Still, despite the plot diversions and sometimes heavy-handed imagery, many praised Leo DiCaprio and Carey Mulligan's turns as Gatsby and Daisy, respectively. Jordan, played by Elizabeth Debicki, is also fantastic—arguably the best on film so far. Instead of fading into the background of scenes, Debicki's Jordan is energetic and engaged, enlivening all of the scenes she's in.
The 2013 movie is good to watch if you want an extra high-powered version of the Jazz Age extravagance and are curious about a more artistic adaptation of the novel.
Comparing the Great Gatsby Movies to the Novel
One increasingly popular assignment on The Great Gatsby is to compare the book with one of the movie adaptations. This can be a fun assignment to work on, since you get to write about both the book and a movie version of Gatsby. But some students struggle with it, since it can be tricky to incorporate an analysis of both the book and a movie into your paper.
Here are some pro tips for constructing this kind of essay.
Have an overall argument or point you're trying to prove, and make it manageable! Don't try to compare the entire movie to the entire book. Instead, zoom in on a particular aspect, like comparing Daisy Buchanan in the book to Daisy in the movie, or look at just a few of the symbols. For example, if you're asked to write about how symbols are adapted in the movie, don't go through every symbol you can think of. Instead, you could focus on your paper on the green light or the eyes of Doctor T.J. Eckleburg, and really look at your chosen symbol in detail.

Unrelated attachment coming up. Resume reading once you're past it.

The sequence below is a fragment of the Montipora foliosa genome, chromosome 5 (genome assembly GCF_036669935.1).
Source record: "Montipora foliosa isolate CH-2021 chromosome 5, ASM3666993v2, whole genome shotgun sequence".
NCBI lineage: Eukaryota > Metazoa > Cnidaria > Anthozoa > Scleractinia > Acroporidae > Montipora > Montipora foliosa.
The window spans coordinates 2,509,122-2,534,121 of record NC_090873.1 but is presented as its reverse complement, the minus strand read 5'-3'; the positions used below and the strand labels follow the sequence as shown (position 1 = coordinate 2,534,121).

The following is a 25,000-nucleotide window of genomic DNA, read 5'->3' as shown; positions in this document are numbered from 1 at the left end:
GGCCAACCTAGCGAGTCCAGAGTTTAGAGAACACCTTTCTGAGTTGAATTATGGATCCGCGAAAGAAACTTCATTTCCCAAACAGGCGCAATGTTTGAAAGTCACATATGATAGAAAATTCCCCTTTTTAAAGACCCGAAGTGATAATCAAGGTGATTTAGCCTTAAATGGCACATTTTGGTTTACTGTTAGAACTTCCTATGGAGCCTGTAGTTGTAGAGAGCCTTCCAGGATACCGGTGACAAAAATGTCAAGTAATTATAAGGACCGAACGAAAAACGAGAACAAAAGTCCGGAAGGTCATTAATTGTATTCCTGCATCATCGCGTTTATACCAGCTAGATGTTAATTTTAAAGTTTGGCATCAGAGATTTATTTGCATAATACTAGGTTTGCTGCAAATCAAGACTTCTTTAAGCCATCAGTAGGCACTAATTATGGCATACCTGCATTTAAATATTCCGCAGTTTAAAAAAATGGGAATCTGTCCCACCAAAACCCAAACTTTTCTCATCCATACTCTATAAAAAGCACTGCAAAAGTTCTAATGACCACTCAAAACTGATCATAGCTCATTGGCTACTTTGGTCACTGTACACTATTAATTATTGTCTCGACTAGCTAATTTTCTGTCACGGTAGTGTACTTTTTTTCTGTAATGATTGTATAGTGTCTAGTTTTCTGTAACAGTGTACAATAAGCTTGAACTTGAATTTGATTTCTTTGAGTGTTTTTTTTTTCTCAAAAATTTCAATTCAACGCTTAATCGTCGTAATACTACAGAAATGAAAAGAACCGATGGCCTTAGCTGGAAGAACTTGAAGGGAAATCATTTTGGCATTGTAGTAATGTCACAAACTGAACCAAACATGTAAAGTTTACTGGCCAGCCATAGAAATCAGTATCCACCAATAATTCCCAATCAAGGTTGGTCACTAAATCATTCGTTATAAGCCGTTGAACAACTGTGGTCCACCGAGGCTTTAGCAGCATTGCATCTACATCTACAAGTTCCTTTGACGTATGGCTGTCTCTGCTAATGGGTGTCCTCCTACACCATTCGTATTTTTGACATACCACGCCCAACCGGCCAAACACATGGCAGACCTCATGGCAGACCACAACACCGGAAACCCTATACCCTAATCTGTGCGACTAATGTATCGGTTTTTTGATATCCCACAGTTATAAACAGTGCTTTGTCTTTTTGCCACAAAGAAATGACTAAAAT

Make sure to use specific lines, scenes, or shots to back up your argument. In your English classes, you've probably learned about using evidence from the book as evidence for your essays. It turns out, you can do the same with movies! Even better, you have a wider variety of evidence to choose from.
You can talk about a specific shot of the film, and how it's composed (basically where the actors and objects are arranged in the shot). You can also talk about lines from the script, or the order of scenes. Just make sure to point to specific, concrete evidence! (Don't say: Carey Mulligan's Daisy is flighty. Do say: Carey Mulligan's performance in the flashback scene demonstrates more raw, intense emotion than apparent in the book, revealing Baz Luhrmann's tendency to overdraw emotion.)
Don't just make a list of plot differences between the book and the movie. Just listing the plot differences won't allow you to do any deep analysis of the director's vision for their film and how it's different from the novel.
Movie Essay Example
As a brief example, let's look at how one of Gatsby's most famous symbols, the green light at the end of the Buchanans' dock, is shown in two of the movies and what it shows about the directors' visions.
In the 1974 film, the green light is very simply rendered—it's quite literally a small green light at the end of Tom and Daisy's dock: